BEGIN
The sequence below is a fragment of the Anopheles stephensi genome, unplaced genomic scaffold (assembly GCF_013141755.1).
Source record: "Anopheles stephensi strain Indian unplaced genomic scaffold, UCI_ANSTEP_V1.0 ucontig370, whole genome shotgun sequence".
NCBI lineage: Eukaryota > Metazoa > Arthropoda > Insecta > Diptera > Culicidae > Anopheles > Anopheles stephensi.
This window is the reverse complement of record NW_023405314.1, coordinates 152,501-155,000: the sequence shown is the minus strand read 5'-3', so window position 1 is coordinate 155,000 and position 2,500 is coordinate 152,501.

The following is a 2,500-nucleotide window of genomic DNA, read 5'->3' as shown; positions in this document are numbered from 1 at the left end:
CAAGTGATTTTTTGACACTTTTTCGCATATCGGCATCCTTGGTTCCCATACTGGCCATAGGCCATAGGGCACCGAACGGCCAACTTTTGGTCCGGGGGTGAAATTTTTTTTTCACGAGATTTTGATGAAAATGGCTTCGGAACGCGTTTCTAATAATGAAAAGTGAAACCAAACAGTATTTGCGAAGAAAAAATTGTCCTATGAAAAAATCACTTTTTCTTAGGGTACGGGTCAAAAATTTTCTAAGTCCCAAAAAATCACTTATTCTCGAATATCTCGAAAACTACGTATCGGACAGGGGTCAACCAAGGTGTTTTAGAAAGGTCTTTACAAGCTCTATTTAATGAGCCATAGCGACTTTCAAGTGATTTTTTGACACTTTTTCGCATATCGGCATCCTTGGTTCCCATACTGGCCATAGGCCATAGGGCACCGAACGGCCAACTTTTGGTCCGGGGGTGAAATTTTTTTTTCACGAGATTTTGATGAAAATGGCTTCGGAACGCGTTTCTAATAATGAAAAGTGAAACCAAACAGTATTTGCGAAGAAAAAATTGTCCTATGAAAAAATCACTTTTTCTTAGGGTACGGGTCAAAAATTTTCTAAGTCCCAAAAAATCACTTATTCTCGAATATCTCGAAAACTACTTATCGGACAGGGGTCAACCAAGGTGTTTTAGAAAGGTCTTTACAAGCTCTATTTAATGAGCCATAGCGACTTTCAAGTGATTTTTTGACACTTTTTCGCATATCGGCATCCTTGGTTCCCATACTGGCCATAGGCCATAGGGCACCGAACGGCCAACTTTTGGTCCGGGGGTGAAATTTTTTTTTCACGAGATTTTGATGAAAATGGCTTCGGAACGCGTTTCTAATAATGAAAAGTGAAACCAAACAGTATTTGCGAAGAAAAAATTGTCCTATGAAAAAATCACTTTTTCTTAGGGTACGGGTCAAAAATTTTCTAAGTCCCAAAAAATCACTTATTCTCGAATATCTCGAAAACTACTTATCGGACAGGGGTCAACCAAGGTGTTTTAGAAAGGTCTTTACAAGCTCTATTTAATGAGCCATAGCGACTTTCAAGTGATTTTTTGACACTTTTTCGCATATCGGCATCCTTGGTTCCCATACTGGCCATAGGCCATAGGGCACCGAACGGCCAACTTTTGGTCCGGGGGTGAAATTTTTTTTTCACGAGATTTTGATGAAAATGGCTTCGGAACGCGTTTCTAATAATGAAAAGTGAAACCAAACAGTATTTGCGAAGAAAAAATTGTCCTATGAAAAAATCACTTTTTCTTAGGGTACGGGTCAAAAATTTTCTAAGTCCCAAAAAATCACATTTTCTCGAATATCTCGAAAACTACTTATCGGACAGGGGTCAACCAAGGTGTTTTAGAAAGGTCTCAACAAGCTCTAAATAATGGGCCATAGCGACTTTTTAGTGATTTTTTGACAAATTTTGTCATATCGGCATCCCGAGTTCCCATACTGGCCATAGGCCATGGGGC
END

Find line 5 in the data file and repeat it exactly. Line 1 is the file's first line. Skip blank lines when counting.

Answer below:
The following is a 2,500-nucleotide window of genomic DNA, read 5'->3' as shown; positions in this document are numbered from 1 at the left end: